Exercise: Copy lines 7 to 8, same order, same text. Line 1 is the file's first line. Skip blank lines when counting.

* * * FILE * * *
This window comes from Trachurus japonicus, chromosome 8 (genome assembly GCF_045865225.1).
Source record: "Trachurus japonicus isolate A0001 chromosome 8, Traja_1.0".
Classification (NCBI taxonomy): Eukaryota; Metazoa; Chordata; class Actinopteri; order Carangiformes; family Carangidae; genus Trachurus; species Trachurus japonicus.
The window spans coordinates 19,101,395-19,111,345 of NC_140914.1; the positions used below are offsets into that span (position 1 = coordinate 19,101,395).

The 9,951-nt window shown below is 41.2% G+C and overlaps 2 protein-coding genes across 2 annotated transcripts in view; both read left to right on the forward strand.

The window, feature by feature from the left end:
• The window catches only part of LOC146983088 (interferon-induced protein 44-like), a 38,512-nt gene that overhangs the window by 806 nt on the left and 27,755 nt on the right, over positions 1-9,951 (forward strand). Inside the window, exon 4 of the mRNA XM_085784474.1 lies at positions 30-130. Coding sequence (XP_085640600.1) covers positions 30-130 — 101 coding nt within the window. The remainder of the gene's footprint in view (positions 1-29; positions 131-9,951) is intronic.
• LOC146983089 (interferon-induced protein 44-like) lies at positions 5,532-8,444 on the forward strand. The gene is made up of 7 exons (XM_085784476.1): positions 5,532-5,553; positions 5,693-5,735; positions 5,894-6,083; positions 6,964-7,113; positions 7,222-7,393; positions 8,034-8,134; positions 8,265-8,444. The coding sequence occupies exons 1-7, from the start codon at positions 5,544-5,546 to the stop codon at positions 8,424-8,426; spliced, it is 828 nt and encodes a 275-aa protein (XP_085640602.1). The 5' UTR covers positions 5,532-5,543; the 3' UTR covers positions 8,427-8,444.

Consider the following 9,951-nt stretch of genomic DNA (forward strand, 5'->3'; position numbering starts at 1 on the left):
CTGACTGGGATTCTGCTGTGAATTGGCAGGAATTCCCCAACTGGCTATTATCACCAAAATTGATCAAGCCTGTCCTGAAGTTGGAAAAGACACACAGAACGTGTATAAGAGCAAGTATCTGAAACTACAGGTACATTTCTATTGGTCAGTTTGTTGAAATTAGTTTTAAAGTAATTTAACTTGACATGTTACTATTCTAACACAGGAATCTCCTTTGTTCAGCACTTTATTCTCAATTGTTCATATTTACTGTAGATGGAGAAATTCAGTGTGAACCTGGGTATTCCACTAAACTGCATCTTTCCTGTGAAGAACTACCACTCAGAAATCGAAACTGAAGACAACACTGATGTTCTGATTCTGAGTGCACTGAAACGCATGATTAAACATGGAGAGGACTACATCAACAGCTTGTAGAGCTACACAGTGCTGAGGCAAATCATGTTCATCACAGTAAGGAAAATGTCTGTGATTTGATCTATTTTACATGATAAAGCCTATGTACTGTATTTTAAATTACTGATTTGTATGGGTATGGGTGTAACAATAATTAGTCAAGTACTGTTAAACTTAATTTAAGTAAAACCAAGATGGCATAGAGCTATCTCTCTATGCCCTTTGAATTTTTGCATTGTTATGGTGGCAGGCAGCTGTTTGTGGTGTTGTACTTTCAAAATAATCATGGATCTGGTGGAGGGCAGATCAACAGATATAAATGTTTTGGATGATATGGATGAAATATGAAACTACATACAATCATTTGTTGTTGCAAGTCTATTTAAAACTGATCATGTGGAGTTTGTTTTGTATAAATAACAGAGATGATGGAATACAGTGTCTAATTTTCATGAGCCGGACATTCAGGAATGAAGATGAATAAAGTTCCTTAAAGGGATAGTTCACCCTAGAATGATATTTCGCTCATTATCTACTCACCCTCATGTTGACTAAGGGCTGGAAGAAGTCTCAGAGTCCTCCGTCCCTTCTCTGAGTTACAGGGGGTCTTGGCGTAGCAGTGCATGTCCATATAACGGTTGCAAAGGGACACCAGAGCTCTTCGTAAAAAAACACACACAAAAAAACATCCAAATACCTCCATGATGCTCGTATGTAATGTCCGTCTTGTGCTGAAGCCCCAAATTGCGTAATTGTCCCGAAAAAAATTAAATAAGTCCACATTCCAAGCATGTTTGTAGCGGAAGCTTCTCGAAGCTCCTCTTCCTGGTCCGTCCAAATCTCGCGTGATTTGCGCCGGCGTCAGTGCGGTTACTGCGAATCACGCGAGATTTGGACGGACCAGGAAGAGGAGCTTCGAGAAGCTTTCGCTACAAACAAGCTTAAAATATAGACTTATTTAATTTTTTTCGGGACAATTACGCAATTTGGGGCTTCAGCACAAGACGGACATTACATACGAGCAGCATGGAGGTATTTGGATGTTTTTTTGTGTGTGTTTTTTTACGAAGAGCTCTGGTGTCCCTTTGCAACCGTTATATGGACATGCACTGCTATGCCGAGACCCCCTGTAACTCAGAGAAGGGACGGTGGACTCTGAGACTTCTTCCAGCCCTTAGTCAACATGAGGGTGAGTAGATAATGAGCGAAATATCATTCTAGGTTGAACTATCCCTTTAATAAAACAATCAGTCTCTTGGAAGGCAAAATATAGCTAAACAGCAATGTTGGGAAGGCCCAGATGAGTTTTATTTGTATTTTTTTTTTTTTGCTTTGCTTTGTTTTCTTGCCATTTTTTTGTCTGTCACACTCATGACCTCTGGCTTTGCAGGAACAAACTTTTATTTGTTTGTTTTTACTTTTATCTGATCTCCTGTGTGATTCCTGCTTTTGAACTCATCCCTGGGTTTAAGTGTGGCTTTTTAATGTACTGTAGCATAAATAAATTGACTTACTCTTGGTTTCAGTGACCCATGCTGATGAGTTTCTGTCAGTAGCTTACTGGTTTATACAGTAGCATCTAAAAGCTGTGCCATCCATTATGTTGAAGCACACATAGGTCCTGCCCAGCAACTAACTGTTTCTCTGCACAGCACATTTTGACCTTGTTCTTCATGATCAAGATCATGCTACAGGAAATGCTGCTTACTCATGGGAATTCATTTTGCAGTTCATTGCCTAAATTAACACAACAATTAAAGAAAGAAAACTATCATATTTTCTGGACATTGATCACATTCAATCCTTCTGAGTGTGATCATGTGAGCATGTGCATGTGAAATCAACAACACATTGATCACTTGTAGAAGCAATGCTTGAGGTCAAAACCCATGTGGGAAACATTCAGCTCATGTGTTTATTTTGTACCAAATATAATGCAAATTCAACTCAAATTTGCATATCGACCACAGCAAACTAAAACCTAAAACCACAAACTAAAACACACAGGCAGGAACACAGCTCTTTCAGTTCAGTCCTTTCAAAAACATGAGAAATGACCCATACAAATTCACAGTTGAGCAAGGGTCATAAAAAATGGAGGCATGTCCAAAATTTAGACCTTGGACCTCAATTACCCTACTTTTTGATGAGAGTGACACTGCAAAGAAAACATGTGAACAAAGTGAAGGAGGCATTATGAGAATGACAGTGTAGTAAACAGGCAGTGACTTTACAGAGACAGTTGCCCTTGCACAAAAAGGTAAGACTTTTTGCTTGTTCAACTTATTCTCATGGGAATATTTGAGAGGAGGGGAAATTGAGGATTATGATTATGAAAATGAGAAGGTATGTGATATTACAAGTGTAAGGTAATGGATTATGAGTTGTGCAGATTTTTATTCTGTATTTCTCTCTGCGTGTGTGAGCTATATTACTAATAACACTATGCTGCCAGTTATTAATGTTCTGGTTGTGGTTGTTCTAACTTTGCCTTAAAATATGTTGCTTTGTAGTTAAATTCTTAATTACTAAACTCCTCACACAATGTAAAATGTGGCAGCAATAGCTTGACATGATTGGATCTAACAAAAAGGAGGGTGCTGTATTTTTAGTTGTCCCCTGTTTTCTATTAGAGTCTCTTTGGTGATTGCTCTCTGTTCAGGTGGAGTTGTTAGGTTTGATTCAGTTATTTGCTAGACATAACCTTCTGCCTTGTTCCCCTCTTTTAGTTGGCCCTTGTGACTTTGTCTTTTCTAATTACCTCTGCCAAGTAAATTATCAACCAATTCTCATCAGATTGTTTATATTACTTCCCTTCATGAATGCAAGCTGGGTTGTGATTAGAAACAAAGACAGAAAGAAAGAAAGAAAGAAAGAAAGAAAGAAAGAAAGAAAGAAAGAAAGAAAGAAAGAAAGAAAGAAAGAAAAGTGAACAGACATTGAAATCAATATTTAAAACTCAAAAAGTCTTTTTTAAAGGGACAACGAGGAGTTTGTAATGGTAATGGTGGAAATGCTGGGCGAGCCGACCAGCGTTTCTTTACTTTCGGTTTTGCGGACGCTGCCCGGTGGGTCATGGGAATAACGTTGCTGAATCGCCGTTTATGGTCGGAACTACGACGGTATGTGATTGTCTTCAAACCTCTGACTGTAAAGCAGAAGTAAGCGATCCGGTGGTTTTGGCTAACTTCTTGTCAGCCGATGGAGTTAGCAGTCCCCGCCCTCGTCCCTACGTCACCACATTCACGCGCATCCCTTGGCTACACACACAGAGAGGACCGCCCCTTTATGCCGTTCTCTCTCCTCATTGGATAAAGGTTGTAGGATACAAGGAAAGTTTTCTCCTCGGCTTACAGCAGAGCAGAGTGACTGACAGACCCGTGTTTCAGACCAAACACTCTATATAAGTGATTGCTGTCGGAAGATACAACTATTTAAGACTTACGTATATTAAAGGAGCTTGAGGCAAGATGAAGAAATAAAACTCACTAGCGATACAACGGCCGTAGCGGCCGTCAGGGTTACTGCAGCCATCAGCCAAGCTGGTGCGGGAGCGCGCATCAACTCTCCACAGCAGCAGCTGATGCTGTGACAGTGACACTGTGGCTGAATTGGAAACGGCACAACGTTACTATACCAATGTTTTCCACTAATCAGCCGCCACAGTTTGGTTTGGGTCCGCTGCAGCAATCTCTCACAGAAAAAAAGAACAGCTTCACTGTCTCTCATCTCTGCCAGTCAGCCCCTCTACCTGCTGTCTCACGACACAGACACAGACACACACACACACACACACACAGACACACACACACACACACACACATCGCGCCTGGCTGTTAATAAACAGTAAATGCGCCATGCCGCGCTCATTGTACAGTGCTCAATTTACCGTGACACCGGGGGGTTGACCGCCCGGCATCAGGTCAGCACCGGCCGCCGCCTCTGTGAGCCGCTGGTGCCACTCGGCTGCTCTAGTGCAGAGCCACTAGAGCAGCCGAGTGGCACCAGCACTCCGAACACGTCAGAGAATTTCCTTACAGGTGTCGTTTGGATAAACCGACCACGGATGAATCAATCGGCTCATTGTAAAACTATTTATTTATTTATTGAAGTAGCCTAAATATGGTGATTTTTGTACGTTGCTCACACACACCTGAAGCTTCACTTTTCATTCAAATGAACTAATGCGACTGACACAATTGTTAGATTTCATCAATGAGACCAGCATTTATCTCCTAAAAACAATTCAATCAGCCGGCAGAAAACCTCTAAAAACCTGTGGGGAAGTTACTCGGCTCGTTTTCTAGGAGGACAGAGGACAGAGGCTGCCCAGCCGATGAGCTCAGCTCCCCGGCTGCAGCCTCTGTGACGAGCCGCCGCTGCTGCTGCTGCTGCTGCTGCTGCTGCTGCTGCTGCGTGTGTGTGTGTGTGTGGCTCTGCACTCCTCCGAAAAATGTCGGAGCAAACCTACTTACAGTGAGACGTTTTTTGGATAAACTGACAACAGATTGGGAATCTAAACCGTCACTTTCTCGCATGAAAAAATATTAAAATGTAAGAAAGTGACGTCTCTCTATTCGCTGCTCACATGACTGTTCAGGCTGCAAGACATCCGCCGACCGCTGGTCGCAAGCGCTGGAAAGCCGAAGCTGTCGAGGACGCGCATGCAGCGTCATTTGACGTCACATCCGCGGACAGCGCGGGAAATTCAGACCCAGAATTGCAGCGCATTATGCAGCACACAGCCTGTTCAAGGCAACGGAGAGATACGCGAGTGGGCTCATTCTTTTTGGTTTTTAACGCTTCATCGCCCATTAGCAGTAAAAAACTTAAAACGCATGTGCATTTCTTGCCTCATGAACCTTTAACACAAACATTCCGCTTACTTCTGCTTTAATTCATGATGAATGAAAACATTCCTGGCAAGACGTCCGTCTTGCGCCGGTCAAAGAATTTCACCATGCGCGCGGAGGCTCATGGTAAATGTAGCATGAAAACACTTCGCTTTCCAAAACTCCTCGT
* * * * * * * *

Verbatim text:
• The window catches only part of LOC146983088 (interferon-induced protein 44-like), a 38,512-nt gene that overhangs the window by 806 nt on the left and 27,755 nt on the right, over positions 1-9,951 (forward strand). Inside the window, exon 4 of the mRNA XM_085784474.1 lies at positions 30-130. Coding sequence (XP_085640600.1) covers positions 30-130 — 101 coding nt within the window. The remainder of the gene's footprint in view (positions 1-29; positions 131-9,951) is intronic.
• LOC146983089 (interferon-induced protein 44-like) lies at positions 5,532-8,444 on the forward strand. The gene is made up of 7 exons (XM_085784476.1): positions 5,532-5,553; positions 5,693-5,735; positions 5,894-6,083; positions 6,964-7,113; positions 7,222-7,393; positions 8,034-8,134; positions 8,265-8,444. The coding sequence occupies exons 1-7, from the start codon at positions 5,544-5,546 to the stop codon at positions 8,424-8,426; spliced, it is 828 nt and encodes a 275-aa protein (XP_085640602.1). The 5' UTR covers positions 5,532-5,543; the 3' UTR covers positions 8,427-8,444.